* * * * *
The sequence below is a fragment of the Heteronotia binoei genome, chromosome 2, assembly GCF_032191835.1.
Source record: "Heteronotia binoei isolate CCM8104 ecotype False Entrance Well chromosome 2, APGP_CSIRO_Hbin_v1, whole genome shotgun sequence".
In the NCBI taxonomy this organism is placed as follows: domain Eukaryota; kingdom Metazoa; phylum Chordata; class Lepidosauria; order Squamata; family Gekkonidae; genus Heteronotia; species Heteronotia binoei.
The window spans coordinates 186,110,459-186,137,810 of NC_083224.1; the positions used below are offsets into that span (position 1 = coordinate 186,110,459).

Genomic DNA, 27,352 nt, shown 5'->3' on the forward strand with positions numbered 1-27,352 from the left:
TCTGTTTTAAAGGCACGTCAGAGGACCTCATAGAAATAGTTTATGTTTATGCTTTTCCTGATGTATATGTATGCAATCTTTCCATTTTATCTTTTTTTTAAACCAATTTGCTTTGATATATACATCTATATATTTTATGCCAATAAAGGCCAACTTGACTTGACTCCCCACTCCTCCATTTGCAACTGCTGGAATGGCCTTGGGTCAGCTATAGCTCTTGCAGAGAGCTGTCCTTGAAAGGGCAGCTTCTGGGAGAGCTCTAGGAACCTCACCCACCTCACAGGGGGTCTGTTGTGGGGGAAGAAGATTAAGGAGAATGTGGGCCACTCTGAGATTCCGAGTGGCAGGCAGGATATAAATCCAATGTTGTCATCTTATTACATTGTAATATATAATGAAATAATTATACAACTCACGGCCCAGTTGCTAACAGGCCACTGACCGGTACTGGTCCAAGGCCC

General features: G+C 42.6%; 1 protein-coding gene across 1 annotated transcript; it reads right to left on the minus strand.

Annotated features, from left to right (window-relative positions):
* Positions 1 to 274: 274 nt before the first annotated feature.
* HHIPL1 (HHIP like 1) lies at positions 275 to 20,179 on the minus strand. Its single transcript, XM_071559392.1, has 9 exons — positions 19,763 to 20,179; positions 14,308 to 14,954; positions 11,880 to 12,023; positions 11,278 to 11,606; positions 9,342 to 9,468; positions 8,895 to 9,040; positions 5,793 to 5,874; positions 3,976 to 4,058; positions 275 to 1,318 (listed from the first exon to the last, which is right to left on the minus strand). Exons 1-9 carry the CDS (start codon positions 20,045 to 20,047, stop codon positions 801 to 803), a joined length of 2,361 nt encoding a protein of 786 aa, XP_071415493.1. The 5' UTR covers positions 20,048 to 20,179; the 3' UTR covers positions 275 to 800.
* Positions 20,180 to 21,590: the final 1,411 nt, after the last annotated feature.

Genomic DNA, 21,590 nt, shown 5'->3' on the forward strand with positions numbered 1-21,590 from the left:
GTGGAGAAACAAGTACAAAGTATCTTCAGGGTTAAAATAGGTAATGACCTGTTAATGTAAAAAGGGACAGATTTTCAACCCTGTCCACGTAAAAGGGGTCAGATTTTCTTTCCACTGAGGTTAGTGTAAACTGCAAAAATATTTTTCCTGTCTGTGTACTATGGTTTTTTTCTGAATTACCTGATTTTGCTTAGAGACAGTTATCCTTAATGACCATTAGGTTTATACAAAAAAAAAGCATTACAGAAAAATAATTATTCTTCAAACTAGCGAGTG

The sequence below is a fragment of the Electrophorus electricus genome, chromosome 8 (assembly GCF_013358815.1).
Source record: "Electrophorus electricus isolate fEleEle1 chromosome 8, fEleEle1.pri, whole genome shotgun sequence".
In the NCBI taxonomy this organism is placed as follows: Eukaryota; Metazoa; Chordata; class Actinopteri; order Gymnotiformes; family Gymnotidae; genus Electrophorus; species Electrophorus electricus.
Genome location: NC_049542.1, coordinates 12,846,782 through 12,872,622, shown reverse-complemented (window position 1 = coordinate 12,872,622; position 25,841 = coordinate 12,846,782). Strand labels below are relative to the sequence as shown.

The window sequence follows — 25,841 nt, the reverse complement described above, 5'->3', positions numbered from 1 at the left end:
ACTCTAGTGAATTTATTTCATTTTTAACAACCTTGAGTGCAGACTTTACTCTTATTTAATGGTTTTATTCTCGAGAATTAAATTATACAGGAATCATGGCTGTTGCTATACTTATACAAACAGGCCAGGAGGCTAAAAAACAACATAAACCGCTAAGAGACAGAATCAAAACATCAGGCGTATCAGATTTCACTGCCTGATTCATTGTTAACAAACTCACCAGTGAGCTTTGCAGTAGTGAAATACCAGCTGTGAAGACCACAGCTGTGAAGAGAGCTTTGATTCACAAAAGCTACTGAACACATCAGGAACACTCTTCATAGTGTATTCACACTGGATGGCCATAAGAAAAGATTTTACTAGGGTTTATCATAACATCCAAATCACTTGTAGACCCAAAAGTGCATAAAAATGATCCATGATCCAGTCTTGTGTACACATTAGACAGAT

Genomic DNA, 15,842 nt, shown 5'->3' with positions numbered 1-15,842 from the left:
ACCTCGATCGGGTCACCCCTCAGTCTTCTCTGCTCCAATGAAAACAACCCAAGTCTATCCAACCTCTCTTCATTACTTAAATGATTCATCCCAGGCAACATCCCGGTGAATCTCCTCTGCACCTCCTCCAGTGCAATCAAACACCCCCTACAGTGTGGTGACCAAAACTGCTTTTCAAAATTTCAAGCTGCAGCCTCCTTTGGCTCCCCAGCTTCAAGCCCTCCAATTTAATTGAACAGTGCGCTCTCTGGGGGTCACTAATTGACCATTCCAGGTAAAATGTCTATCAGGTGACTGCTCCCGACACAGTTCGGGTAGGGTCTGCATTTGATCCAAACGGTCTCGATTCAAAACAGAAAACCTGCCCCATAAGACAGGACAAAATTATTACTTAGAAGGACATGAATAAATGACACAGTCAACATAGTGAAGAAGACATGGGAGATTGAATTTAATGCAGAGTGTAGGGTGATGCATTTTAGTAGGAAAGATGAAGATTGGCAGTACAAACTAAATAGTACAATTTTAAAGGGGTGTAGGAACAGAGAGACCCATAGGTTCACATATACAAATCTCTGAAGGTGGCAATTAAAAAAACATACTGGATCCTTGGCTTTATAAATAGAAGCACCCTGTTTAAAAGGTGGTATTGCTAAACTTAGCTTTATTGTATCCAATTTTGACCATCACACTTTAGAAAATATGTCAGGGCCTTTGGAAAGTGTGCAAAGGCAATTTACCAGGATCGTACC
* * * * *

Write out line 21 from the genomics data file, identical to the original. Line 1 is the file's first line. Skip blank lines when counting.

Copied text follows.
ACCTCGATCGGGTCACCCCTCAGTCTTCTCTGCTCCAATGAAAACAACCCAAGTCTATCCAACCTCTCTTCATTACTTAAATGATTCATCCCAGGCAACATCCCGGTGAATCTCCTCTGCACCTCCTCCAGTGCAATCAAACACCCCCTACAGTGTGGTGACCAAAACTGCTTTTCAAAATTTCAAGCTGCAGCCTCCTTTGGCTCCCCAGCTTCAAGCCCTCCAATTTAATTGAACAGTGCGCTCTCTGGGGGTCACTAATTGACCATTCCAGGTAAAATGTCTATCAGGTGACTGCTCCCGACACAGTTCGGGTAGGGTCTGCATTTGATCCAAACGGTCTCGATTCAAAACAGAAAACCTGCCCCATAAGACAGGACAAAATTATTACTTAGAAGGACATGAATAAATGACACAGTCAACATAGTGAAGAAGACATGGGAGATTGAATTTAATGCAGAGTGTAGGGTGATGCATTTTAGTAGGAAAGATGAAGATTGGCAGTACAAACTAAATAGTACAATTTTAAAGGGGTGTAGGAACAGAGAGACCCATAGGTTCACATATACAAATCTCTGAAGGTGGCAATTAAAAAAACATACTGGATCCTTGGCTTTATAAATAGAAGCACCCTGTTTAAAAGGTGGTATTGCTAAACTTAGCTTTATTGTATCCAATTTTGACCATCACACTTTAGAAAATATGTCAGGGCCTTTGGAAAGTGTGCAAAGGCAATTTACCAGGATCGTACC